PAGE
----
July 25, 2005
No doubt about it, the grill is hot. From the smallest hibachi to the titanic gas rotisserie models, Americans love to fire them up. Summertime sizzles, of course, but some folks even cook steaks under the stars in December. Flashlight and coat are optional, but flavor is a must.
Any time of year, beef is king of the grill, with burgers and steaks dominating demand. Maybe it’s because of the nutrient density; the top source for protein, vitamin B12 and zinc, beef is also the third leading source of iron—and a whole lot easier to grill than cereal and grains.
As producers, you know how good beef is for you. But you still like to hear people say good things about it, from the aroma to the taste, nutrition and satisfaction. Maybe you’re an expert in preparing home-grown cuts for guests, but the people who increased their demand for beef 25% over the last six years probably have less skill.
Grilling is a casual task often reserved for men, the only time some of them cook unless you count reheating coffee in a microwave. A few are super patio chefs who know how to seal in the flavor with a hot fire and manage to achieve any desired degree of doneness with almost any quality beef. The rest fall short of ideal skills, but all want ideal results.
We used to put more effort into “educating” consumers. It didn’t work so well, because those who cared enough or had time to learn already knew. The beef industry had to change to reach most consumers. That meant producing beef that is harder to mess up, even when the cook gets distracted by conversation or a ball game.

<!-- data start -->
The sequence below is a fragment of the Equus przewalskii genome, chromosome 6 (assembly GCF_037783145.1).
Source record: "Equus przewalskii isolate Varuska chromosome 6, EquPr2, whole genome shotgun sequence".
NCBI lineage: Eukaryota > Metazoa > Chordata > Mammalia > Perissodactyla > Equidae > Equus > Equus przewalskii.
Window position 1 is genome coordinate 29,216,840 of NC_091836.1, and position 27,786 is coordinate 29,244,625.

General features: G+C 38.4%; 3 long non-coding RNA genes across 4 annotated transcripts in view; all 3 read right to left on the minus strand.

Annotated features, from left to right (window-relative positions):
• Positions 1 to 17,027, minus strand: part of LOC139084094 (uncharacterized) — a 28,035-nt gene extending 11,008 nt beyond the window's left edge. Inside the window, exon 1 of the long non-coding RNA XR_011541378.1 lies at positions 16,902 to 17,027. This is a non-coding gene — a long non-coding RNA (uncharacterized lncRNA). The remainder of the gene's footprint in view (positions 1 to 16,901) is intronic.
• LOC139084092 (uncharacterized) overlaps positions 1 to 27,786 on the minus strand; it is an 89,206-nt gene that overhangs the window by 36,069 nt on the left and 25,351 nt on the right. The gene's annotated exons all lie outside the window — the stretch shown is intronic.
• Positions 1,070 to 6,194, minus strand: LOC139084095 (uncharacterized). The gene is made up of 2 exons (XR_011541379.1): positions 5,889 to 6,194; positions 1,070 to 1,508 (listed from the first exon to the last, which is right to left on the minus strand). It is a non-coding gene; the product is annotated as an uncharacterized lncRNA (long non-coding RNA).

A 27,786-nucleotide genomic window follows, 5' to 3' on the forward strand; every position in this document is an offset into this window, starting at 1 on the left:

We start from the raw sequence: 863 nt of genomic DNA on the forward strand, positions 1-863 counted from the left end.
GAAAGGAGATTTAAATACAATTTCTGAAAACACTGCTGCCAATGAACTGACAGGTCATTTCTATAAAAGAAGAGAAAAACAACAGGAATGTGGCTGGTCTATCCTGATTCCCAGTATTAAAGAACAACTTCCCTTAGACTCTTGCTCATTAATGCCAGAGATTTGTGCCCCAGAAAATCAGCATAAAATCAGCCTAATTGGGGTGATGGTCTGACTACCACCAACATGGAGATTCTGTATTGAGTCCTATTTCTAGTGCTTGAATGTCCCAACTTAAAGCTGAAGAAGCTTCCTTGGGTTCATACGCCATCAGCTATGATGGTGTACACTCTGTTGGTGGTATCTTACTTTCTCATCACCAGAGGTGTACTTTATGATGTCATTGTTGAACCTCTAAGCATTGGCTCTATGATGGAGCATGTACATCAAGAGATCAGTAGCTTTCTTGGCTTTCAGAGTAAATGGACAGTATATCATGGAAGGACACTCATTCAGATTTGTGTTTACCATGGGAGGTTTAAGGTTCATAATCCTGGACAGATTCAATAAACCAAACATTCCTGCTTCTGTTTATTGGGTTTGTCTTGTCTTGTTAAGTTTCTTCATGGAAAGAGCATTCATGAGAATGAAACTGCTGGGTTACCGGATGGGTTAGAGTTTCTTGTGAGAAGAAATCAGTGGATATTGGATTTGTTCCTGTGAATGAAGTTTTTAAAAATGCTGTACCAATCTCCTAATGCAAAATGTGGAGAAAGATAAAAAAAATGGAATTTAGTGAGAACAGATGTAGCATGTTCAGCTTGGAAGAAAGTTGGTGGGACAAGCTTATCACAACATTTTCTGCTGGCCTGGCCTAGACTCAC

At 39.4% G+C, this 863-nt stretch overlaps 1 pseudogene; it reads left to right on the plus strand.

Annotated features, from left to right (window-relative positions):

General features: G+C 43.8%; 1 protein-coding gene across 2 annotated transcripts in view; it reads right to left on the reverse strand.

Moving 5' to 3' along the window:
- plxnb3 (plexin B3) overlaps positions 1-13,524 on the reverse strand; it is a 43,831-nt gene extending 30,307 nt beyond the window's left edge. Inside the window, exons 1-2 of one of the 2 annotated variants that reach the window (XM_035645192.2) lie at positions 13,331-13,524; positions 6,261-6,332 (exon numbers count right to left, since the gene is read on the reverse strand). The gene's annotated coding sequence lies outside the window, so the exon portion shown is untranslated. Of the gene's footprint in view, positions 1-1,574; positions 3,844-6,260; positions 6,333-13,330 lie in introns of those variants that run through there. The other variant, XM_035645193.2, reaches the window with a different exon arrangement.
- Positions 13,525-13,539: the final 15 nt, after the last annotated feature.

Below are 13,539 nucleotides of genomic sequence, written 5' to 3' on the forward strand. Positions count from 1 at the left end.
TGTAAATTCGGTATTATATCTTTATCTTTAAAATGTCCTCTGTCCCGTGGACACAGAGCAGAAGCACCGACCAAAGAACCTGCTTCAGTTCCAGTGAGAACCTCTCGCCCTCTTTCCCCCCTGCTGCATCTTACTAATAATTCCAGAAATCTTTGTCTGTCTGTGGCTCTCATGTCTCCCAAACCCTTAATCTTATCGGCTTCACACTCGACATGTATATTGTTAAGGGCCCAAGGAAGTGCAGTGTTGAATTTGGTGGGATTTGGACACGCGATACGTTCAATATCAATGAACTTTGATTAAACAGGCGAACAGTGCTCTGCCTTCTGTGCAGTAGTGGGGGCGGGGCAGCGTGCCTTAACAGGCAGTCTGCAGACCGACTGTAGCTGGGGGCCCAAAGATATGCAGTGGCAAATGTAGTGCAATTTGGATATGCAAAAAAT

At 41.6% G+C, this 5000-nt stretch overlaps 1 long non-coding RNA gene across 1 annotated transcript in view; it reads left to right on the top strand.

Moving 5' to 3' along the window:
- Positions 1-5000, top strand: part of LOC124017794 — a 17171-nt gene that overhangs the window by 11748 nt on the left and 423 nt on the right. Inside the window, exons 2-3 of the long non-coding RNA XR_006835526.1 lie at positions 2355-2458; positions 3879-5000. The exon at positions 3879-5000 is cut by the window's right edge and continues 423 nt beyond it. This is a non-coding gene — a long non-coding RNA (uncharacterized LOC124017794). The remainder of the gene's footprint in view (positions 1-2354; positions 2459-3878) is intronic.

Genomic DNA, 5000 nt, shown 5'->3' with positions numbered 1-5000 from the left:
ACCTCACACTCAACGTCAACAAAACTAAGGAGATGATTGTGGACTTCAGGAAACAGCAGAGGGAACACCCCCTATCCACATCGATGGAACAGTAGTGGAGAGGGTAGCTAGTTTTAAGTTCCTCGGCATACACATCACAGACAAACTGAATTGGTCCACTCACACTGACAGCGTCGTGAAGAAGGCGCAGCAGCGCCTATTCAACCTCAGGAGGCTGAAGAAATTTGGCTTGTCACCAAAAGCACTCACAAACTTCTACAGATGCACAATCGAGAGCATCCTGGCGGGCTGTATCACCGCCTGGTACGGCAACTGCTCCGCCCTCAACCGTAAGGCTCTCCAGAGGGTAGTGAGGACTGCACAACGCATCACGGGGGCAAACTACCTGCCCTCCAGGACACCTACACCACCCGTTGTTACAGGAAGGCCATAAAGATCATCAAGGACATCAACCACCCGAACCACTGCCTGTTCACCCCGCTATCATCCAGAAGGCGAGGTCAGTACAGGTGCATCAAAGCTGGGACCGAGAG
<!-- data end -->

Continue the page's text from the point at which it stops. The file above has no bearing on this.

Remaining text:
A little education does work. Category-guided meat cases now sort offerings into those suitable for the backyard venue and those requiring more time-consuming methods. That keeps the least knowledgeable consumer from buying a package of round steaks to slap on the grill. But there is still a wide range of quality, especially among retailers who think their customers only care about price.
In today’s economy, any beef represents more investment than less flavorful protein alternatives. But the beef industry is not well served by putting inconsistent, low quality grade cuts up against pork and poultry in a price war. The way to gain another 25% in consumer demand over the next six years is to deliver a great eating experience as often as possible, so people don’t waste their money and disappoint guests on that special occasion.
The cattle markets know this. It is why value-based pricing offers a premium for beef with at least a small degree of marbling—the intramuscular flecks of fat in a beef cut that makes it taste good. To a large extent, the more marbling a steak has, the more goof proof it is on the grill, too.
When only poorly marbled cuts are available, the average Joe tries to grill beef once in a while, but the kitchen boss will be afraid to rely on him and his average beef for the big moments. If you’ve had many backyard hamburgers of unknown quality cooked by nonprofessional chefs, you know steaks aren’t the only beef items that can use a little more moisture sealed in by higher marbling.
When we can help turn Joe into somebody whose family and friends consider an ideal chef, we win more consumer demand for beef. That’s why the cattle you produce should finish and yield beef that delivers satisfaction as often as possible, even for the charcoal challenged. Get fired up to produce above-average beef that works for the average customer. That’s where the money is today, and where demand tomorrow will add more profit to your business.
Next time in Black Ink, we’ll consider skeptics. Questions? Call toll-free at 877-241-0717 or e- mail firstname.lastname@example.org.
("Black ink" is a cattle management column written by Steve Suther, industry information director for Certified Angus Beef. The column is not designed for strictly Angus producers, and does not necessarily represent the views or opinions of WLJ or its editorial staff.)